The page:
There’s nothing quite like a market crash to embolden crypto-sceptics and make the mainstream question everything. We’ve entered a phase where the schadenfreuders are louder than the shillers, and the lights on the community’s guiding torches have dimmed.
It’s easy to dismiss the gleeful voices shouting “I told you so”, but engaging in critical discussion is healthy and necessary to progress. The critiques of Web3 range from absurd to moot to genuine and address blockchains, NFTs, cryptocurrencies, the culture and Web3 itself.
One specific problem in Web3 is that of hyperfinancialization. This is particularly interesting because while hyperfinancialization is one of its biggest issues, financialization is an intrinsic benefit of Web3.
The word ‘financialization’ is commonly used to describe the increasing size of a country’s financial sector relative to its whole economy. In Web3, I’m taking it to refer to the value and power placed on financial capital. One of the most glaring symptoms of hyperfinancialization in Web3 is governance plutocracy.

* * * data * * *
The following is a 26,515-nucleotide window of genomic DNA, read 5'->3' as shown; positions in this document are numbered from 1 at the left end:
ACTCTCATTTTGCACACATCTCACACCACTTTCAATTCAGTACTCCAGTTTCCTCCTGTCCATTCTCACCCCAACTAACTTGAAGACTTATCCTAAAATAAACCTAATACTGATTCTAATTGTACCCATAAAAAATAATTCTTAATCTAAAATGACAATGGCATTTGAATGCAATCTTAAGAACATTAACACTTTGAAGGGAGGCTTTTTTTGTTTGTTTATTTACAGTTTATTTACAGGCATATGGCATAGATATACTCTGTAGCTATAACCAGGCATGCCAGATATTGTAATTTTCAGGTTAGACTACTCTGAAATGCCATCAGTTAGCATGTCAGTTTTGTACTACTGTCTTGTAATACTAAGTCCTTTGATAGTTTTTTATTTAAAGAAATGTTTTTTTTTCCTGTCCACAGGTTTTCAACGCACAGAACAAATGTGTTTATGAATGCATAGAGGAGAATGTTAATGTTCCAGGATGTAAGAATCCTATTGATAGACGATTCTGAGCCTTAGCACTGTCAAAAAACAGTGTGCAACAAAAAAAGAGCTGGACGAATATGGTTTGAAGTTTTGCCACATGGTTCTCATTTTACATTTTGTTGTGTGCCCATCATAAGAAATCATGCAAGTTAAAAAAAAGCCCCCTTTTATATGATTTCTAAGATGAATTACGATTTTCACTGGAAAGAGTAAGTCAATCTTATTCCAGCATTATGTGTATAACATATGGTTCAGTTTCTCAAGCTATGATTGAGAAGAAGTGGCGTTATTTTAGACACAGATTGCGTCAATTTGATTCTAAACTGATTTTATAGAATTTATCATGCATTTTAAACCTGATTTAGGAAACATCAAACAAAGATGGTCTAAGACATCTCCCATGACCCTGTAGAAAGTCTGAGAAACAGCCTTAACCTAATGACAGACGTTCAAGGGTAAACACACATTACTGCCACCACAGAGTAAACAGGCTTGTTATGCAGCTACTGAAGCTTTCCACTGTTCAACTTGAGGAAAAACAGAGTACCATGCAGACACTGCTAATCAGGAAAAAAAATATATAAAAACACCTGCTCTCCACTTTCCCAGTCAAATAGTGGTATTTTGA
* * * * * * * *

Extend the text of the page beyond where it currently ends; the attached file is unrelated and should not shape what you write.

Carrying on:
A plutocracy is a society ruled by wealth, one where money = power. One might remark that money is always power,, but within the governance of Web3 projects this relationship couldn’t be more explicit. The prevalent method of decision making in most DAOs is via ‘coin voting’, where one fungible token = one vote. Money literally is power in this method of governance.
Coin voting is often defended by pointing out that the biggest token holders have the greatest interest in a project succeeding, and should therefore have more influence over it. However, this way of thinking misses an important point: an individual actor’s interest in a project is not just determined by their ownership share of the project itself, but also the size of the investment relative to their whole portfolio. An investor may be the biggest token holder in a specific project, but this investment could be the smallest one in their portfolio.